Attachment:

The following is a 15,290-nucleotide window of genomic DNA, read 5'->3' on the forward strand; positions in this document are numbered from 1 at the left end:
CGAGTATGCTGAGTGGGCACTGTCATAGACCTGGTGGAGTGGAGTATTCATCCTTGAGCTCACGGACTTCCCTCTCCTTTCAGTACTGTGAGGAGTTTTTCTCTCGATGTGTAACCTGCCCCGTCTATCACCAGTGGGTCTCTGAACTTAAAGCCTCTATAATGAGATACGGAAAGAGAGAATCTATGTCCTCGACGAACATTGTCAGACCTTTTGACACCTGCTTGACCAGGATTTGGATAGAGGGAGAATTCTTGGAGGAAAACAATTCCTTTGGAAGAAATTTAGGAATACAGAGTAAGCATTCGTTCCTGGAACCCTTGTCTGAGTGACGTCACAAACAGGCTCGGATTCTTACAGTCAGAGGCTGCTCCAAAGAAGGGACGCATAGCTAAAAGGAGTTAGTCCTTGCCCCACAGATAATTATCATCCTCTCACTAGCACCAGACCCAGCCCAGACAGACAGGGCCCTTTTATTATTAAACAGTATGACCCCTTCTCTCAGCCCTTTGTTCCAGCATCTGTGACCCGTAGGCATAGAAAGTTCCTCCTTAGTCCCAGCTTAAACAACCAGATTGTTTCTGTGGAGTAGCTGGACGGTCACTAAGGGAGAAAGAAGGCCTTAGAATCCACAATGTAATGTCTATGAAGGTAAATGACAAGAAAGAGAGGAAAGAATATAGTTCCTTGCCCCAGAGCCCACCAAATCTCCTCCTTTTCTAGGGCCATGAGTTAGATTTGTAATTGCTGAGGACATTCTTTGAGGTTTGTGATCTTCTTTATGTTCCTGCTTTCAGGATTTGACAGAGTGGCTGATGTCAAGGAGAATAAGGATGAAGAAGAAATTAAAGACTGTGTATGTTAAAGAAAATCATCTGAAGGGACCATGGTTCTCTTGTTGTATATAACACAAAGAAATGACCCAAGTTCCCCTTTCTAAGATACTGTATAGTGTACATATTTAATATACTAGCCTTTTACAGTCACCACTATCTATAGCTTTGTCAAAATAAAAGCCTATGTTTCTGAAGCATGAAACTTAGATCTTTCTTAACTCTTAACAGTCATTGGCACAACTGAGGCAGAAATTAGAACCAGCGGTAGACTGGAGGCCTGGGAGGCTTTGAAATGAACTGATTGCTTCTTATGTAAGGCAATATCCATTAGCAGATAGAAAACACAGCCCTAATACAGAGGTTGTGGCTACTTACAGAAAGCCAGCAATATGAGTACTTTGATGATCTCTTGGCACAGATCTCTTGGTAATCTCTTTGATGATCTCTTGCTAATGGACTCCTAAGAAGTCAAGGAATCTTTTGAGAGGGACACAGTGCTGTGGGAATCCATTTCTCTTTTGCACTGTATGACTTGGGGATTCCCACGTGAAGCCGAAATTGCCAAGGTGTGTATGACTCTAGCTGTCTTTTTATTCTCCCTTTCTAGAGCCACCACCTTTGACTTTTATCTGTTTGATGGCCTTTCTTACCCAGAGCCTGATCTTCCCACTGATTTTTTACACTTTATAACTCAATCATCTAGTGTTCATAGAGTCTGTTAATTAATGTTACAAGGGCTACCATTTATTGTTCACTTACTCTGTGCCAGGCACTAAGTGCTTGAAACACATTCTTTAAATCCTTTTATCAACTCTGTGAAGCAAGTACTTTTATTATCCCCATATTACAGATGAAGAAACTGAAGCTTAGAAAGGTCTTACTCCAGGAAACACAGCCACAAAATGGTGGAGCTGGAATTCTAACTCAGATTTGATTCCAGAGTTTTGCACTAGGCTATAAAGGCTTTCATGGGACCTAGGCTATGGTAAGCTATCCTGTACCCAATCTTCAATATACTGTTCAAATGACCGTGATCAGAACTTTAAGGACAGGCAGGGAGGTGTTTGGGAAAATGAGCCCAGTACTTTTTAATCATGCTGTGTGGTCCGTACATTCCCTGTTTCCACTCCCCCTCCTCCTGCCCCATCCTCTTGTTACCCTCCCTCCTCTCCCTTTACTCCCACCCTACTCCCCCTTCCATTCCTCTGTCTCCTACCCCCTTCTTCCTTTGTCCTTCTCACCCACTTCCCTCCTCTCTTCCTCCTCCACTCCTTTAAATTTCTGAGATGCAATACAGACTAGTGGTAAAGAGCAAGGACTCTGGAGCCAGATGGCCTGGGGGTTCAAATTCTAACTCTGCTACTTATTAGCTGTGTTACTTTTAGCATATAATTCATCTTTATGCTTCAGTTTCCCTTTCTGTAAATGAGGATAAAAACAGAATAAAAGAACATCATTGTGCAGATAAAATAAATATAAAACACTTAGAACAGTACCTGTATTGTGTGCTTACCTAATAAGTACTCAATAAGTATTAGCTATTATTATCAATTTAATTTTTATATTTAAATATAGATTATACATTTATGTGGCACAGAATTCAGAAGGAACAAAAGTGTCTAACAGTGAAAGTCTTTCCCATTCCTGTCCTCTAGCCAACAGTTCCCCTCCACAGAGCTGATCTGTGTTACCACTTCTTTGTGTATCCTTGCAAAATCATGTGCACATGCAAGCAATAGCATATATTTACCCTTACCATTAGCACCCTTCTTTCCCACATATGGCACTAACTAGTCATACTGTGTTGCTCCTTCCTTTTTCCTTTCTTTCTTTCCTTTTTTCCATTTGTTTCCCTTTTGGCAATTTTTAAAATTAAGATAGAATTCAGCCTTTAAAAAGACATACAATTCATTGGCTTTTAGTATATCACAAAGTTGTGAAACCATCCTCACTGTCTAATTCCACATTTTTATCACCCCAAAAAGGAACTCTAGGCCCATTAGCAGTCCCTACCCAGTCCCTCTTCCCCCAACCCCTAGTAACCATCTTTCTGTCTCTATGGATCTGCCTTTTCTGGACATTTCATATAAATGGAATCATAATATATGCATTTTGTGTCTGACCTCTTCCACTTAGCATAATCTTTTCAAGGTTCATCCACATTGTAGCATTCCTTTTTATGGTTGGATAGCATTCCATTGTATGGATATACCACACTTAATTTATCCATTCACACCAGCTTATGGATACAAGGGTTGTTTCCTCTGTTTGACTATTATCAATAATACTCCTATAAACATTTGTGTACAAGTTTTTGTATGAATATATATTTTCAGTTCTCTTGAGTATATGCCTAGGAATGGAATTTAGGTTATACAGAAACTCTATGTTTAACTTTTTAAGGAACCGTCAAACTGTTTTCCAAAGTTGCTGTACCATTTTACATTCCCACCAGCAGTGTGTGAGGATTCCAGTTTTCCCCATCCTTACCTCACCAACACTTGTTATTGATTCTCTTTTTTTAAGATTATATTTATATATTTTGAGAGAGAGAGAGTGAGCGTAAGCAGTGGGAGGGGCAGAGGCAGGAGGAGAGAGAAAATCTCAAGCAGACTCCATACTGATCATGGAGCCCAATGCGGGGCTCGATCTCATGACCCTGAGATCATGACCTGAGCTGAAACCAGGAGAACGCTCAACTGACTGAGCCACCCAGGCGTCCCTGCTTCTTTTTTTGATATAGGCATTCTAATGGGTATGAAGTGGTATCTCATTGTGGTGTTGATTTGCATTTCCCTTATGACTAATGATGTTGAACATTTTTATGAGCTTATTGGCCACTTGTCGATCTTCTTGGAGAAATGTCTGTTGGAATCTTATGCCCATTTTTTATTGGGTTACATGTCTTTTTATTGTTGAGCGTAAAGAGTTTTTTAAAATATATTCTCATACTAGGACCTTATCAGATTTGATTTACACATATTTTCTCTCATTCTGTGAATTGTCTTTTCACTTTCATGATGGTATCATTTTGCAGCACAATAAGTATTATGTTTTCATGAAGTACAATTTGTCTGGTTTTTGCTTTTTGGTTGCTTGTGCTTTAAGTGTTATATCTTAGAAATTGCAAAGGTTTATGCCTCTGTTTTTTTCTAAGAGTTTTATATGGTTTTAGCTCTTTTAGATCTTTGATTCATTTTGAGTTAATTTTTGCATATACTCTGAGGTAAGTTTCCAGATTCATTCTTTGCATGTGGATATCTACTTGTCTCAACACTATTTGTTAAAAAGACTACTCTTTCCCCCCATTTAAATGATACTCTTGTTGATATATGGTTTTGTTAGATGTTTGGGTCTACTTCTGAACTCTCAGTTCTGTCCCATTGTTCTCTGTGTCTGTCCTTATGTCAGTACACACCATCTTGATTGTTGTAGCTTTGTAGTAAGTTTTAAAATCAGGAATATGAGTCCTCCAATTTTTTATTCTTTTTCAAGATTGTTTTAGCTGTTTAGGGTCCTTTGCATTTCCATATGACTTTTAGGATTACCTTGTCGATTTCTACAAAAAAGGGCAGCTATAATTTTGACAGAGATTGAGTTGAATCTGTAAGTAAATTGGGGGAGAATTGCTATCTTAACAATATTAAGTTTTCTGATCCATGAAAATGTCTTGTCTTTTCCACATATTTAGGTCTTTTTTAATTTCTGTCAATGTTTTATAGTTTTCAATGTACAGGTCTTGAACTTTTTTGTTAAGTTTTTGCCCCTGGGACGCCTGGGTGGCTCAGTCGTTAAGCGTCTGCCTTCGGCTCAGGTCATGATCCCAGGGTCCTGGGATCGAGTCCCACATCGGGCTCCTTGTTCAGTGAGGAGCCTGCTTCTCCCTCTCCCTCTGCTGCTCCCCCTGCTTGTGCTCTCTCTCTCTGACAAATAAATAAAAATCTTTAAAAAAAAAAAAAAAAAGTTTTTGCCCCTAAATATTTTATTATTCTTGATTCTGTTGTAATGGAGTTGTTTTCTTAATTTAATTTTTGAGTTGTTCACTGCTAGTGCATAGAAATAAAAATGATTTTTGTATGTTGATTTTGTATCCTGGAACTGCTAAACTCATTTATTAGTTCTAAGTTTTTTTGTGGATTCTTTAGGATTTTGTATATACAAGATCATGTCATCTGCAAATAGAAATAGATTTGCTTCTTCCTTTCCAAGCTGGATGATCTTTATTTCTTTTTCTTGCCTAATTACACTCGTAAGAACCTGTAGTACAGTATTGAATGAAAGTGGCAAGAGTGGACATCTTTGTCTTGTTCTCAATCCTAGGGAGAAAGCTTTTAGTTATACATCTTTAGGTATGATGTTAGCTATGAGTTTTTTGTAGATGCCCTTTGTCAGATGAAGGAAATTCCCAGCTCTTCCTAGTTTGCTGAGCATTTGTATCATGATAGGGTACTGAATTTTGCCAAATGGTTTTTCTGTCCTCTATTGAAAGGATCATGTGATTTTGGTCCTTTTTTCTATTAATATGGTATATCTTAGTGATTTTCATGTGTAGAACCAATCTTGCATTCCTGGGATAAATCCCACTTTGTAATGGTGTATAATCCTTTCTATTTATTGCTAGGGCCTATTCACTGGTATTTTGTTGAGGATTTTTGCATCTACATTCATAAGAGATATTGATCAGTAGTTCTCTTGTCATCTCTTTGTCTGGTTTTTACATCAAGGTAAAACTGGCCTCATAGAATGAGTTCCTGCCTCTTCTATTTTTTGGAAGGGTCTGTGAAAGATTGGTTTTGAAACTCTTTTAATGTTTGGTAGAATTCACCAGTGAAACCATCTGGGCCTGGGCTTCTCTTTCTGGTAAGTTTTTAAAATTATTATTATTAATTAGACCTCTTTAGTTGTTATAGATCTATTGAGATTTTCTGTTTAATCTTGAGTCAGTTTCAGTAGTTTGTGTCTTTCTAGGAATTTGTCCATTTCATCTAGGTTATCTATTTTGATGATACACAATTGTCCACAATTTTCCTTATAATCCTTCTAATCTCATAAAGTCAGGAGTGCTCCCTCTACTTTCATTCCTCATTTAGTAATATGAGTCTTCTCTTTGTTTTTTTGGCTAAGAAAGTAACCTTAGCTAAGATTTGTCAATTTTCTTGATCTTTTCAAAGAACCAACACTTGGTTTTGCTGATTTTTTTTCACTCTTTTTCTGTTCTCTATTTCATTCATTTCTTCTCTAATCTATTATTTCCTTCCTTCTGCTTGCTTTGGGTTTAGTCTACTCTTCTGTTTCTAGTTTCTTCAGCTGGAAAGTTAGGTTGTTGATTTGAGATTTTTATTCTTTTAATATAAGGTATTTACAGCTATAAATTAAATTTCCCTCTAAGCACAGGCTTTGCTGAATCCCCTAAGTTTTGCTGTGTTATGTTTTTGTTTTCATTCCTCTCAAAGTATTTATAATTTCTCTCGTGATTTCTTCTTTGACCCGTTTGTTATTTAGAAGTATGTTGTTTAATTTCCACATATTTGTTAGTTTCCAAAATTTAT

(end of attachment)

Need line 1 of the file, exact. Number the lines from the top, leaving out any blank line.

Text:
The following is a 15,290-nucleotide window of genomic DNA, read 5'->3' on the forward strand; positions in this document are numbered from 1 at the left end: